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Women in Science: Earth Sciences

What are the Earth Sciences?

Earth Sciences include all of the sciences that deal with the planet Earth and its atmosphere. Some argue that this is a branch of Planetary Science, but the study of our planet has a much older history than its space-centered counterpart. Studies and sciences a part of Earth Science are: 
Atmospheric sciences, Ecology, Environmental science, Geography, Geoloy, Geophysics, Glaciology, Hydrology, Limnology, Oceanography, Paleoclimatology, Physical geography, Soil science, Space science, and Volcanology.

To learn more about women studying earth sciences, you can browse our catalog, or check out the books listed below! 

LHL Lectures: Dr. Joana Gaspar de Freitas

Every year the media brings us news about coastal storms and damaging flooding somewhere in the world and these catastrophic events seem to be increasing. This type of natural disaster is not new. They have happened repeatedly in history, but historians normally are not interested in these subjects and scholars from natural sciences rarely deal with events that lie more than a few decades in the past. In this lecture. Dr. Gaspar will discuss the long-term perspective of humanity’s relationship with the sea and strategies to protect from its dangers. Using as examples case studies from Europe and the U.S., she will demonstrate how human choices over the last centuries have contributed to the enhancement of the natural hazards that we face today.

Resources & Organizations

Earth Science Women's Network: Shaped in 2002, the ESWN is an organization dedicated to career development, peer mentoring and community building for women in the geosciences. With over 2,500 members in universities, colleges, government agencies, and research organizations world wide, they have a presence in over 50 countries.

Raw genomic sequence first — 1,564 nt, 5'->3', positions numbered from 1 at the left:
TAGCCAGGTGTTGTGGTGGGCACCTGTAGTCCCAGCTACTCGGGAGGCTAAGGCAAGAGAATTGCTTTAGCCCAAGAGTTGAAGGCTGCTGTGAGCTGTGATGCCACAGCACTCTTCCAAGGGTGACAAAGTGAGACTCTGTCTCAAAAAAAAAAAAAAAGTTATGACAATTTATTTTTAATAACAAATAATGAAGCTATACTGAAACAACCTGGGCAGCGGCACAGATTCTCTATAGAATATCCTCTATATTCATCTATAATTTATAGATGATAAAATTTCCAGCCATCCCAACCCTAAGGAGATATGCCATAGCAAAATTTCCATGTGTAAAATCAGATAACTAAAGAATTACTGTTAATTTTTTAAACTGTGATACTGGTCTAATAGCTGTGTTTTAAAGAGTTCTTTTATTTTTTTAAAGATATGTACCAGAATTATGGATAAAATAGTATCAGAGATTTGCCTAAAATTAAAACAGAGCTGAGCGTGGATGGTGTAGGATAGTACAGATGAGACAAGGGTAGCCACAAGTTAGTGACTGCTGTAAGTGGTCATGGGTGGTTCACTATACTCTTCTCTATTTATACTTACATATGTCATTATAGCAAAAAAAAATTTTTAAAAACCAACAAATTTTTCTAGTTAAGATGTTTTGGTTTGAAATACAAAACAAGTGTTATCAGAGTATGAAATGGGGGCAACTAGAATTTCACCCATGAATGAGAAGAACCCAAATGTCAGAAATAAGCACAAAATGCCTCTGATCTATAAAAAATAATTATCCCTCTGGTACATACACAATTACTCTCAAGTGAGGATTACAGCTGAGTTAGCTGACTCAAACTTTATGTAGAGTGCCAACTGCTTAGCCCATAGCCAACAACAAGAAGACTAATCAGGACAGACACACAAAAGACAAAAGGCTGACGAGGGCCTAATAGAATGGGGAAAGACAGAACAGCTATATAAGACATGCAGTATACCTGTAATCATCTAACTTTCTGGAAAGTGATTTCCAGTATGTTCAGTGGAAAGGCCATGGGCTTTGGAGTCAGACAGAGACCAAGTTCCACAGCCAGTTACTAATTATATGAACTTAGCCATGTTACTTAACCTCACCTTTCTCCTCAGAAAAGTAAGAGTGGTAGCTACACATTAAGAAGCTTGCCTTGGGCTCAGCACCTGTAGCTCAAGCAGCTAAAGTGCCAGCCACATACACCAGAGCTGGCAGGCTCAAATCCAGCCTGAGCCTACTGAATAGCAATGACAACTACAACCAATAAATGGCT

Women in Planetary Science: Founded in 2008, Women in Planetary Science is an informal group of women working and researching in the planetary sciences. Their goal is to increase the number of women in the field through mentoring and networking.

Association for Women Geoscientists: The AWG is a non-profit foundation dedicated to raising funds and awareness for women and gender equality in the geosciences. 

Florence Bascom

Born: July 14, 1862

Died: June 18, 1945

The youngest of six children born to John and Emma Bascom, both teachers and suffragists, Florence was encouraged to pursue education as far as she wanted. A year after her father became president of the University of Wisconsin 1874, the UW started admitting students, and in 1877 Florence enrolled. Although she, like the other women enrolled, weren’t allowed full access to the library and gymnasium, and weren’t allowed to attend classes that were full of male students, she continued to earn her Bachelor’s degrees in Arts and Letters (1882) and Science (1884). Three years later, she earned her Master’s degree in geology in 1887, and was taking classes at Johns Hopkins University in 1889, although she was made to sit behind a screen so that she would not “disrupt” the male students. She became the second woman to earn a Ph.D. in geology in 1893, after Mary Holmes attained hers from University of Michigan in 1888.

During her studies, she began her career as an educator, teaching at what is now Hampton University in between her Bachelor’s and Master’s degrees (1884-1885). Once she finished her Master’s, she went to teach mathematics at Rockford College for two years from 1887-1889, and then moved to Ohio State University between 1893-1895. In 1895, she was recruited to teach at Bryn Mawr while conducting original research. At the time, geology courses were considered merely an adjunct to other natural sciences, but under her guidance, she expanded the college’s single geology course into Department of Geology, it’s undergraduate and graduate degrees, and founded a sizeable mineral, rock, and fossil collection. She continued her role as educator until she retired in 1928, leaving behind a substantial legacy.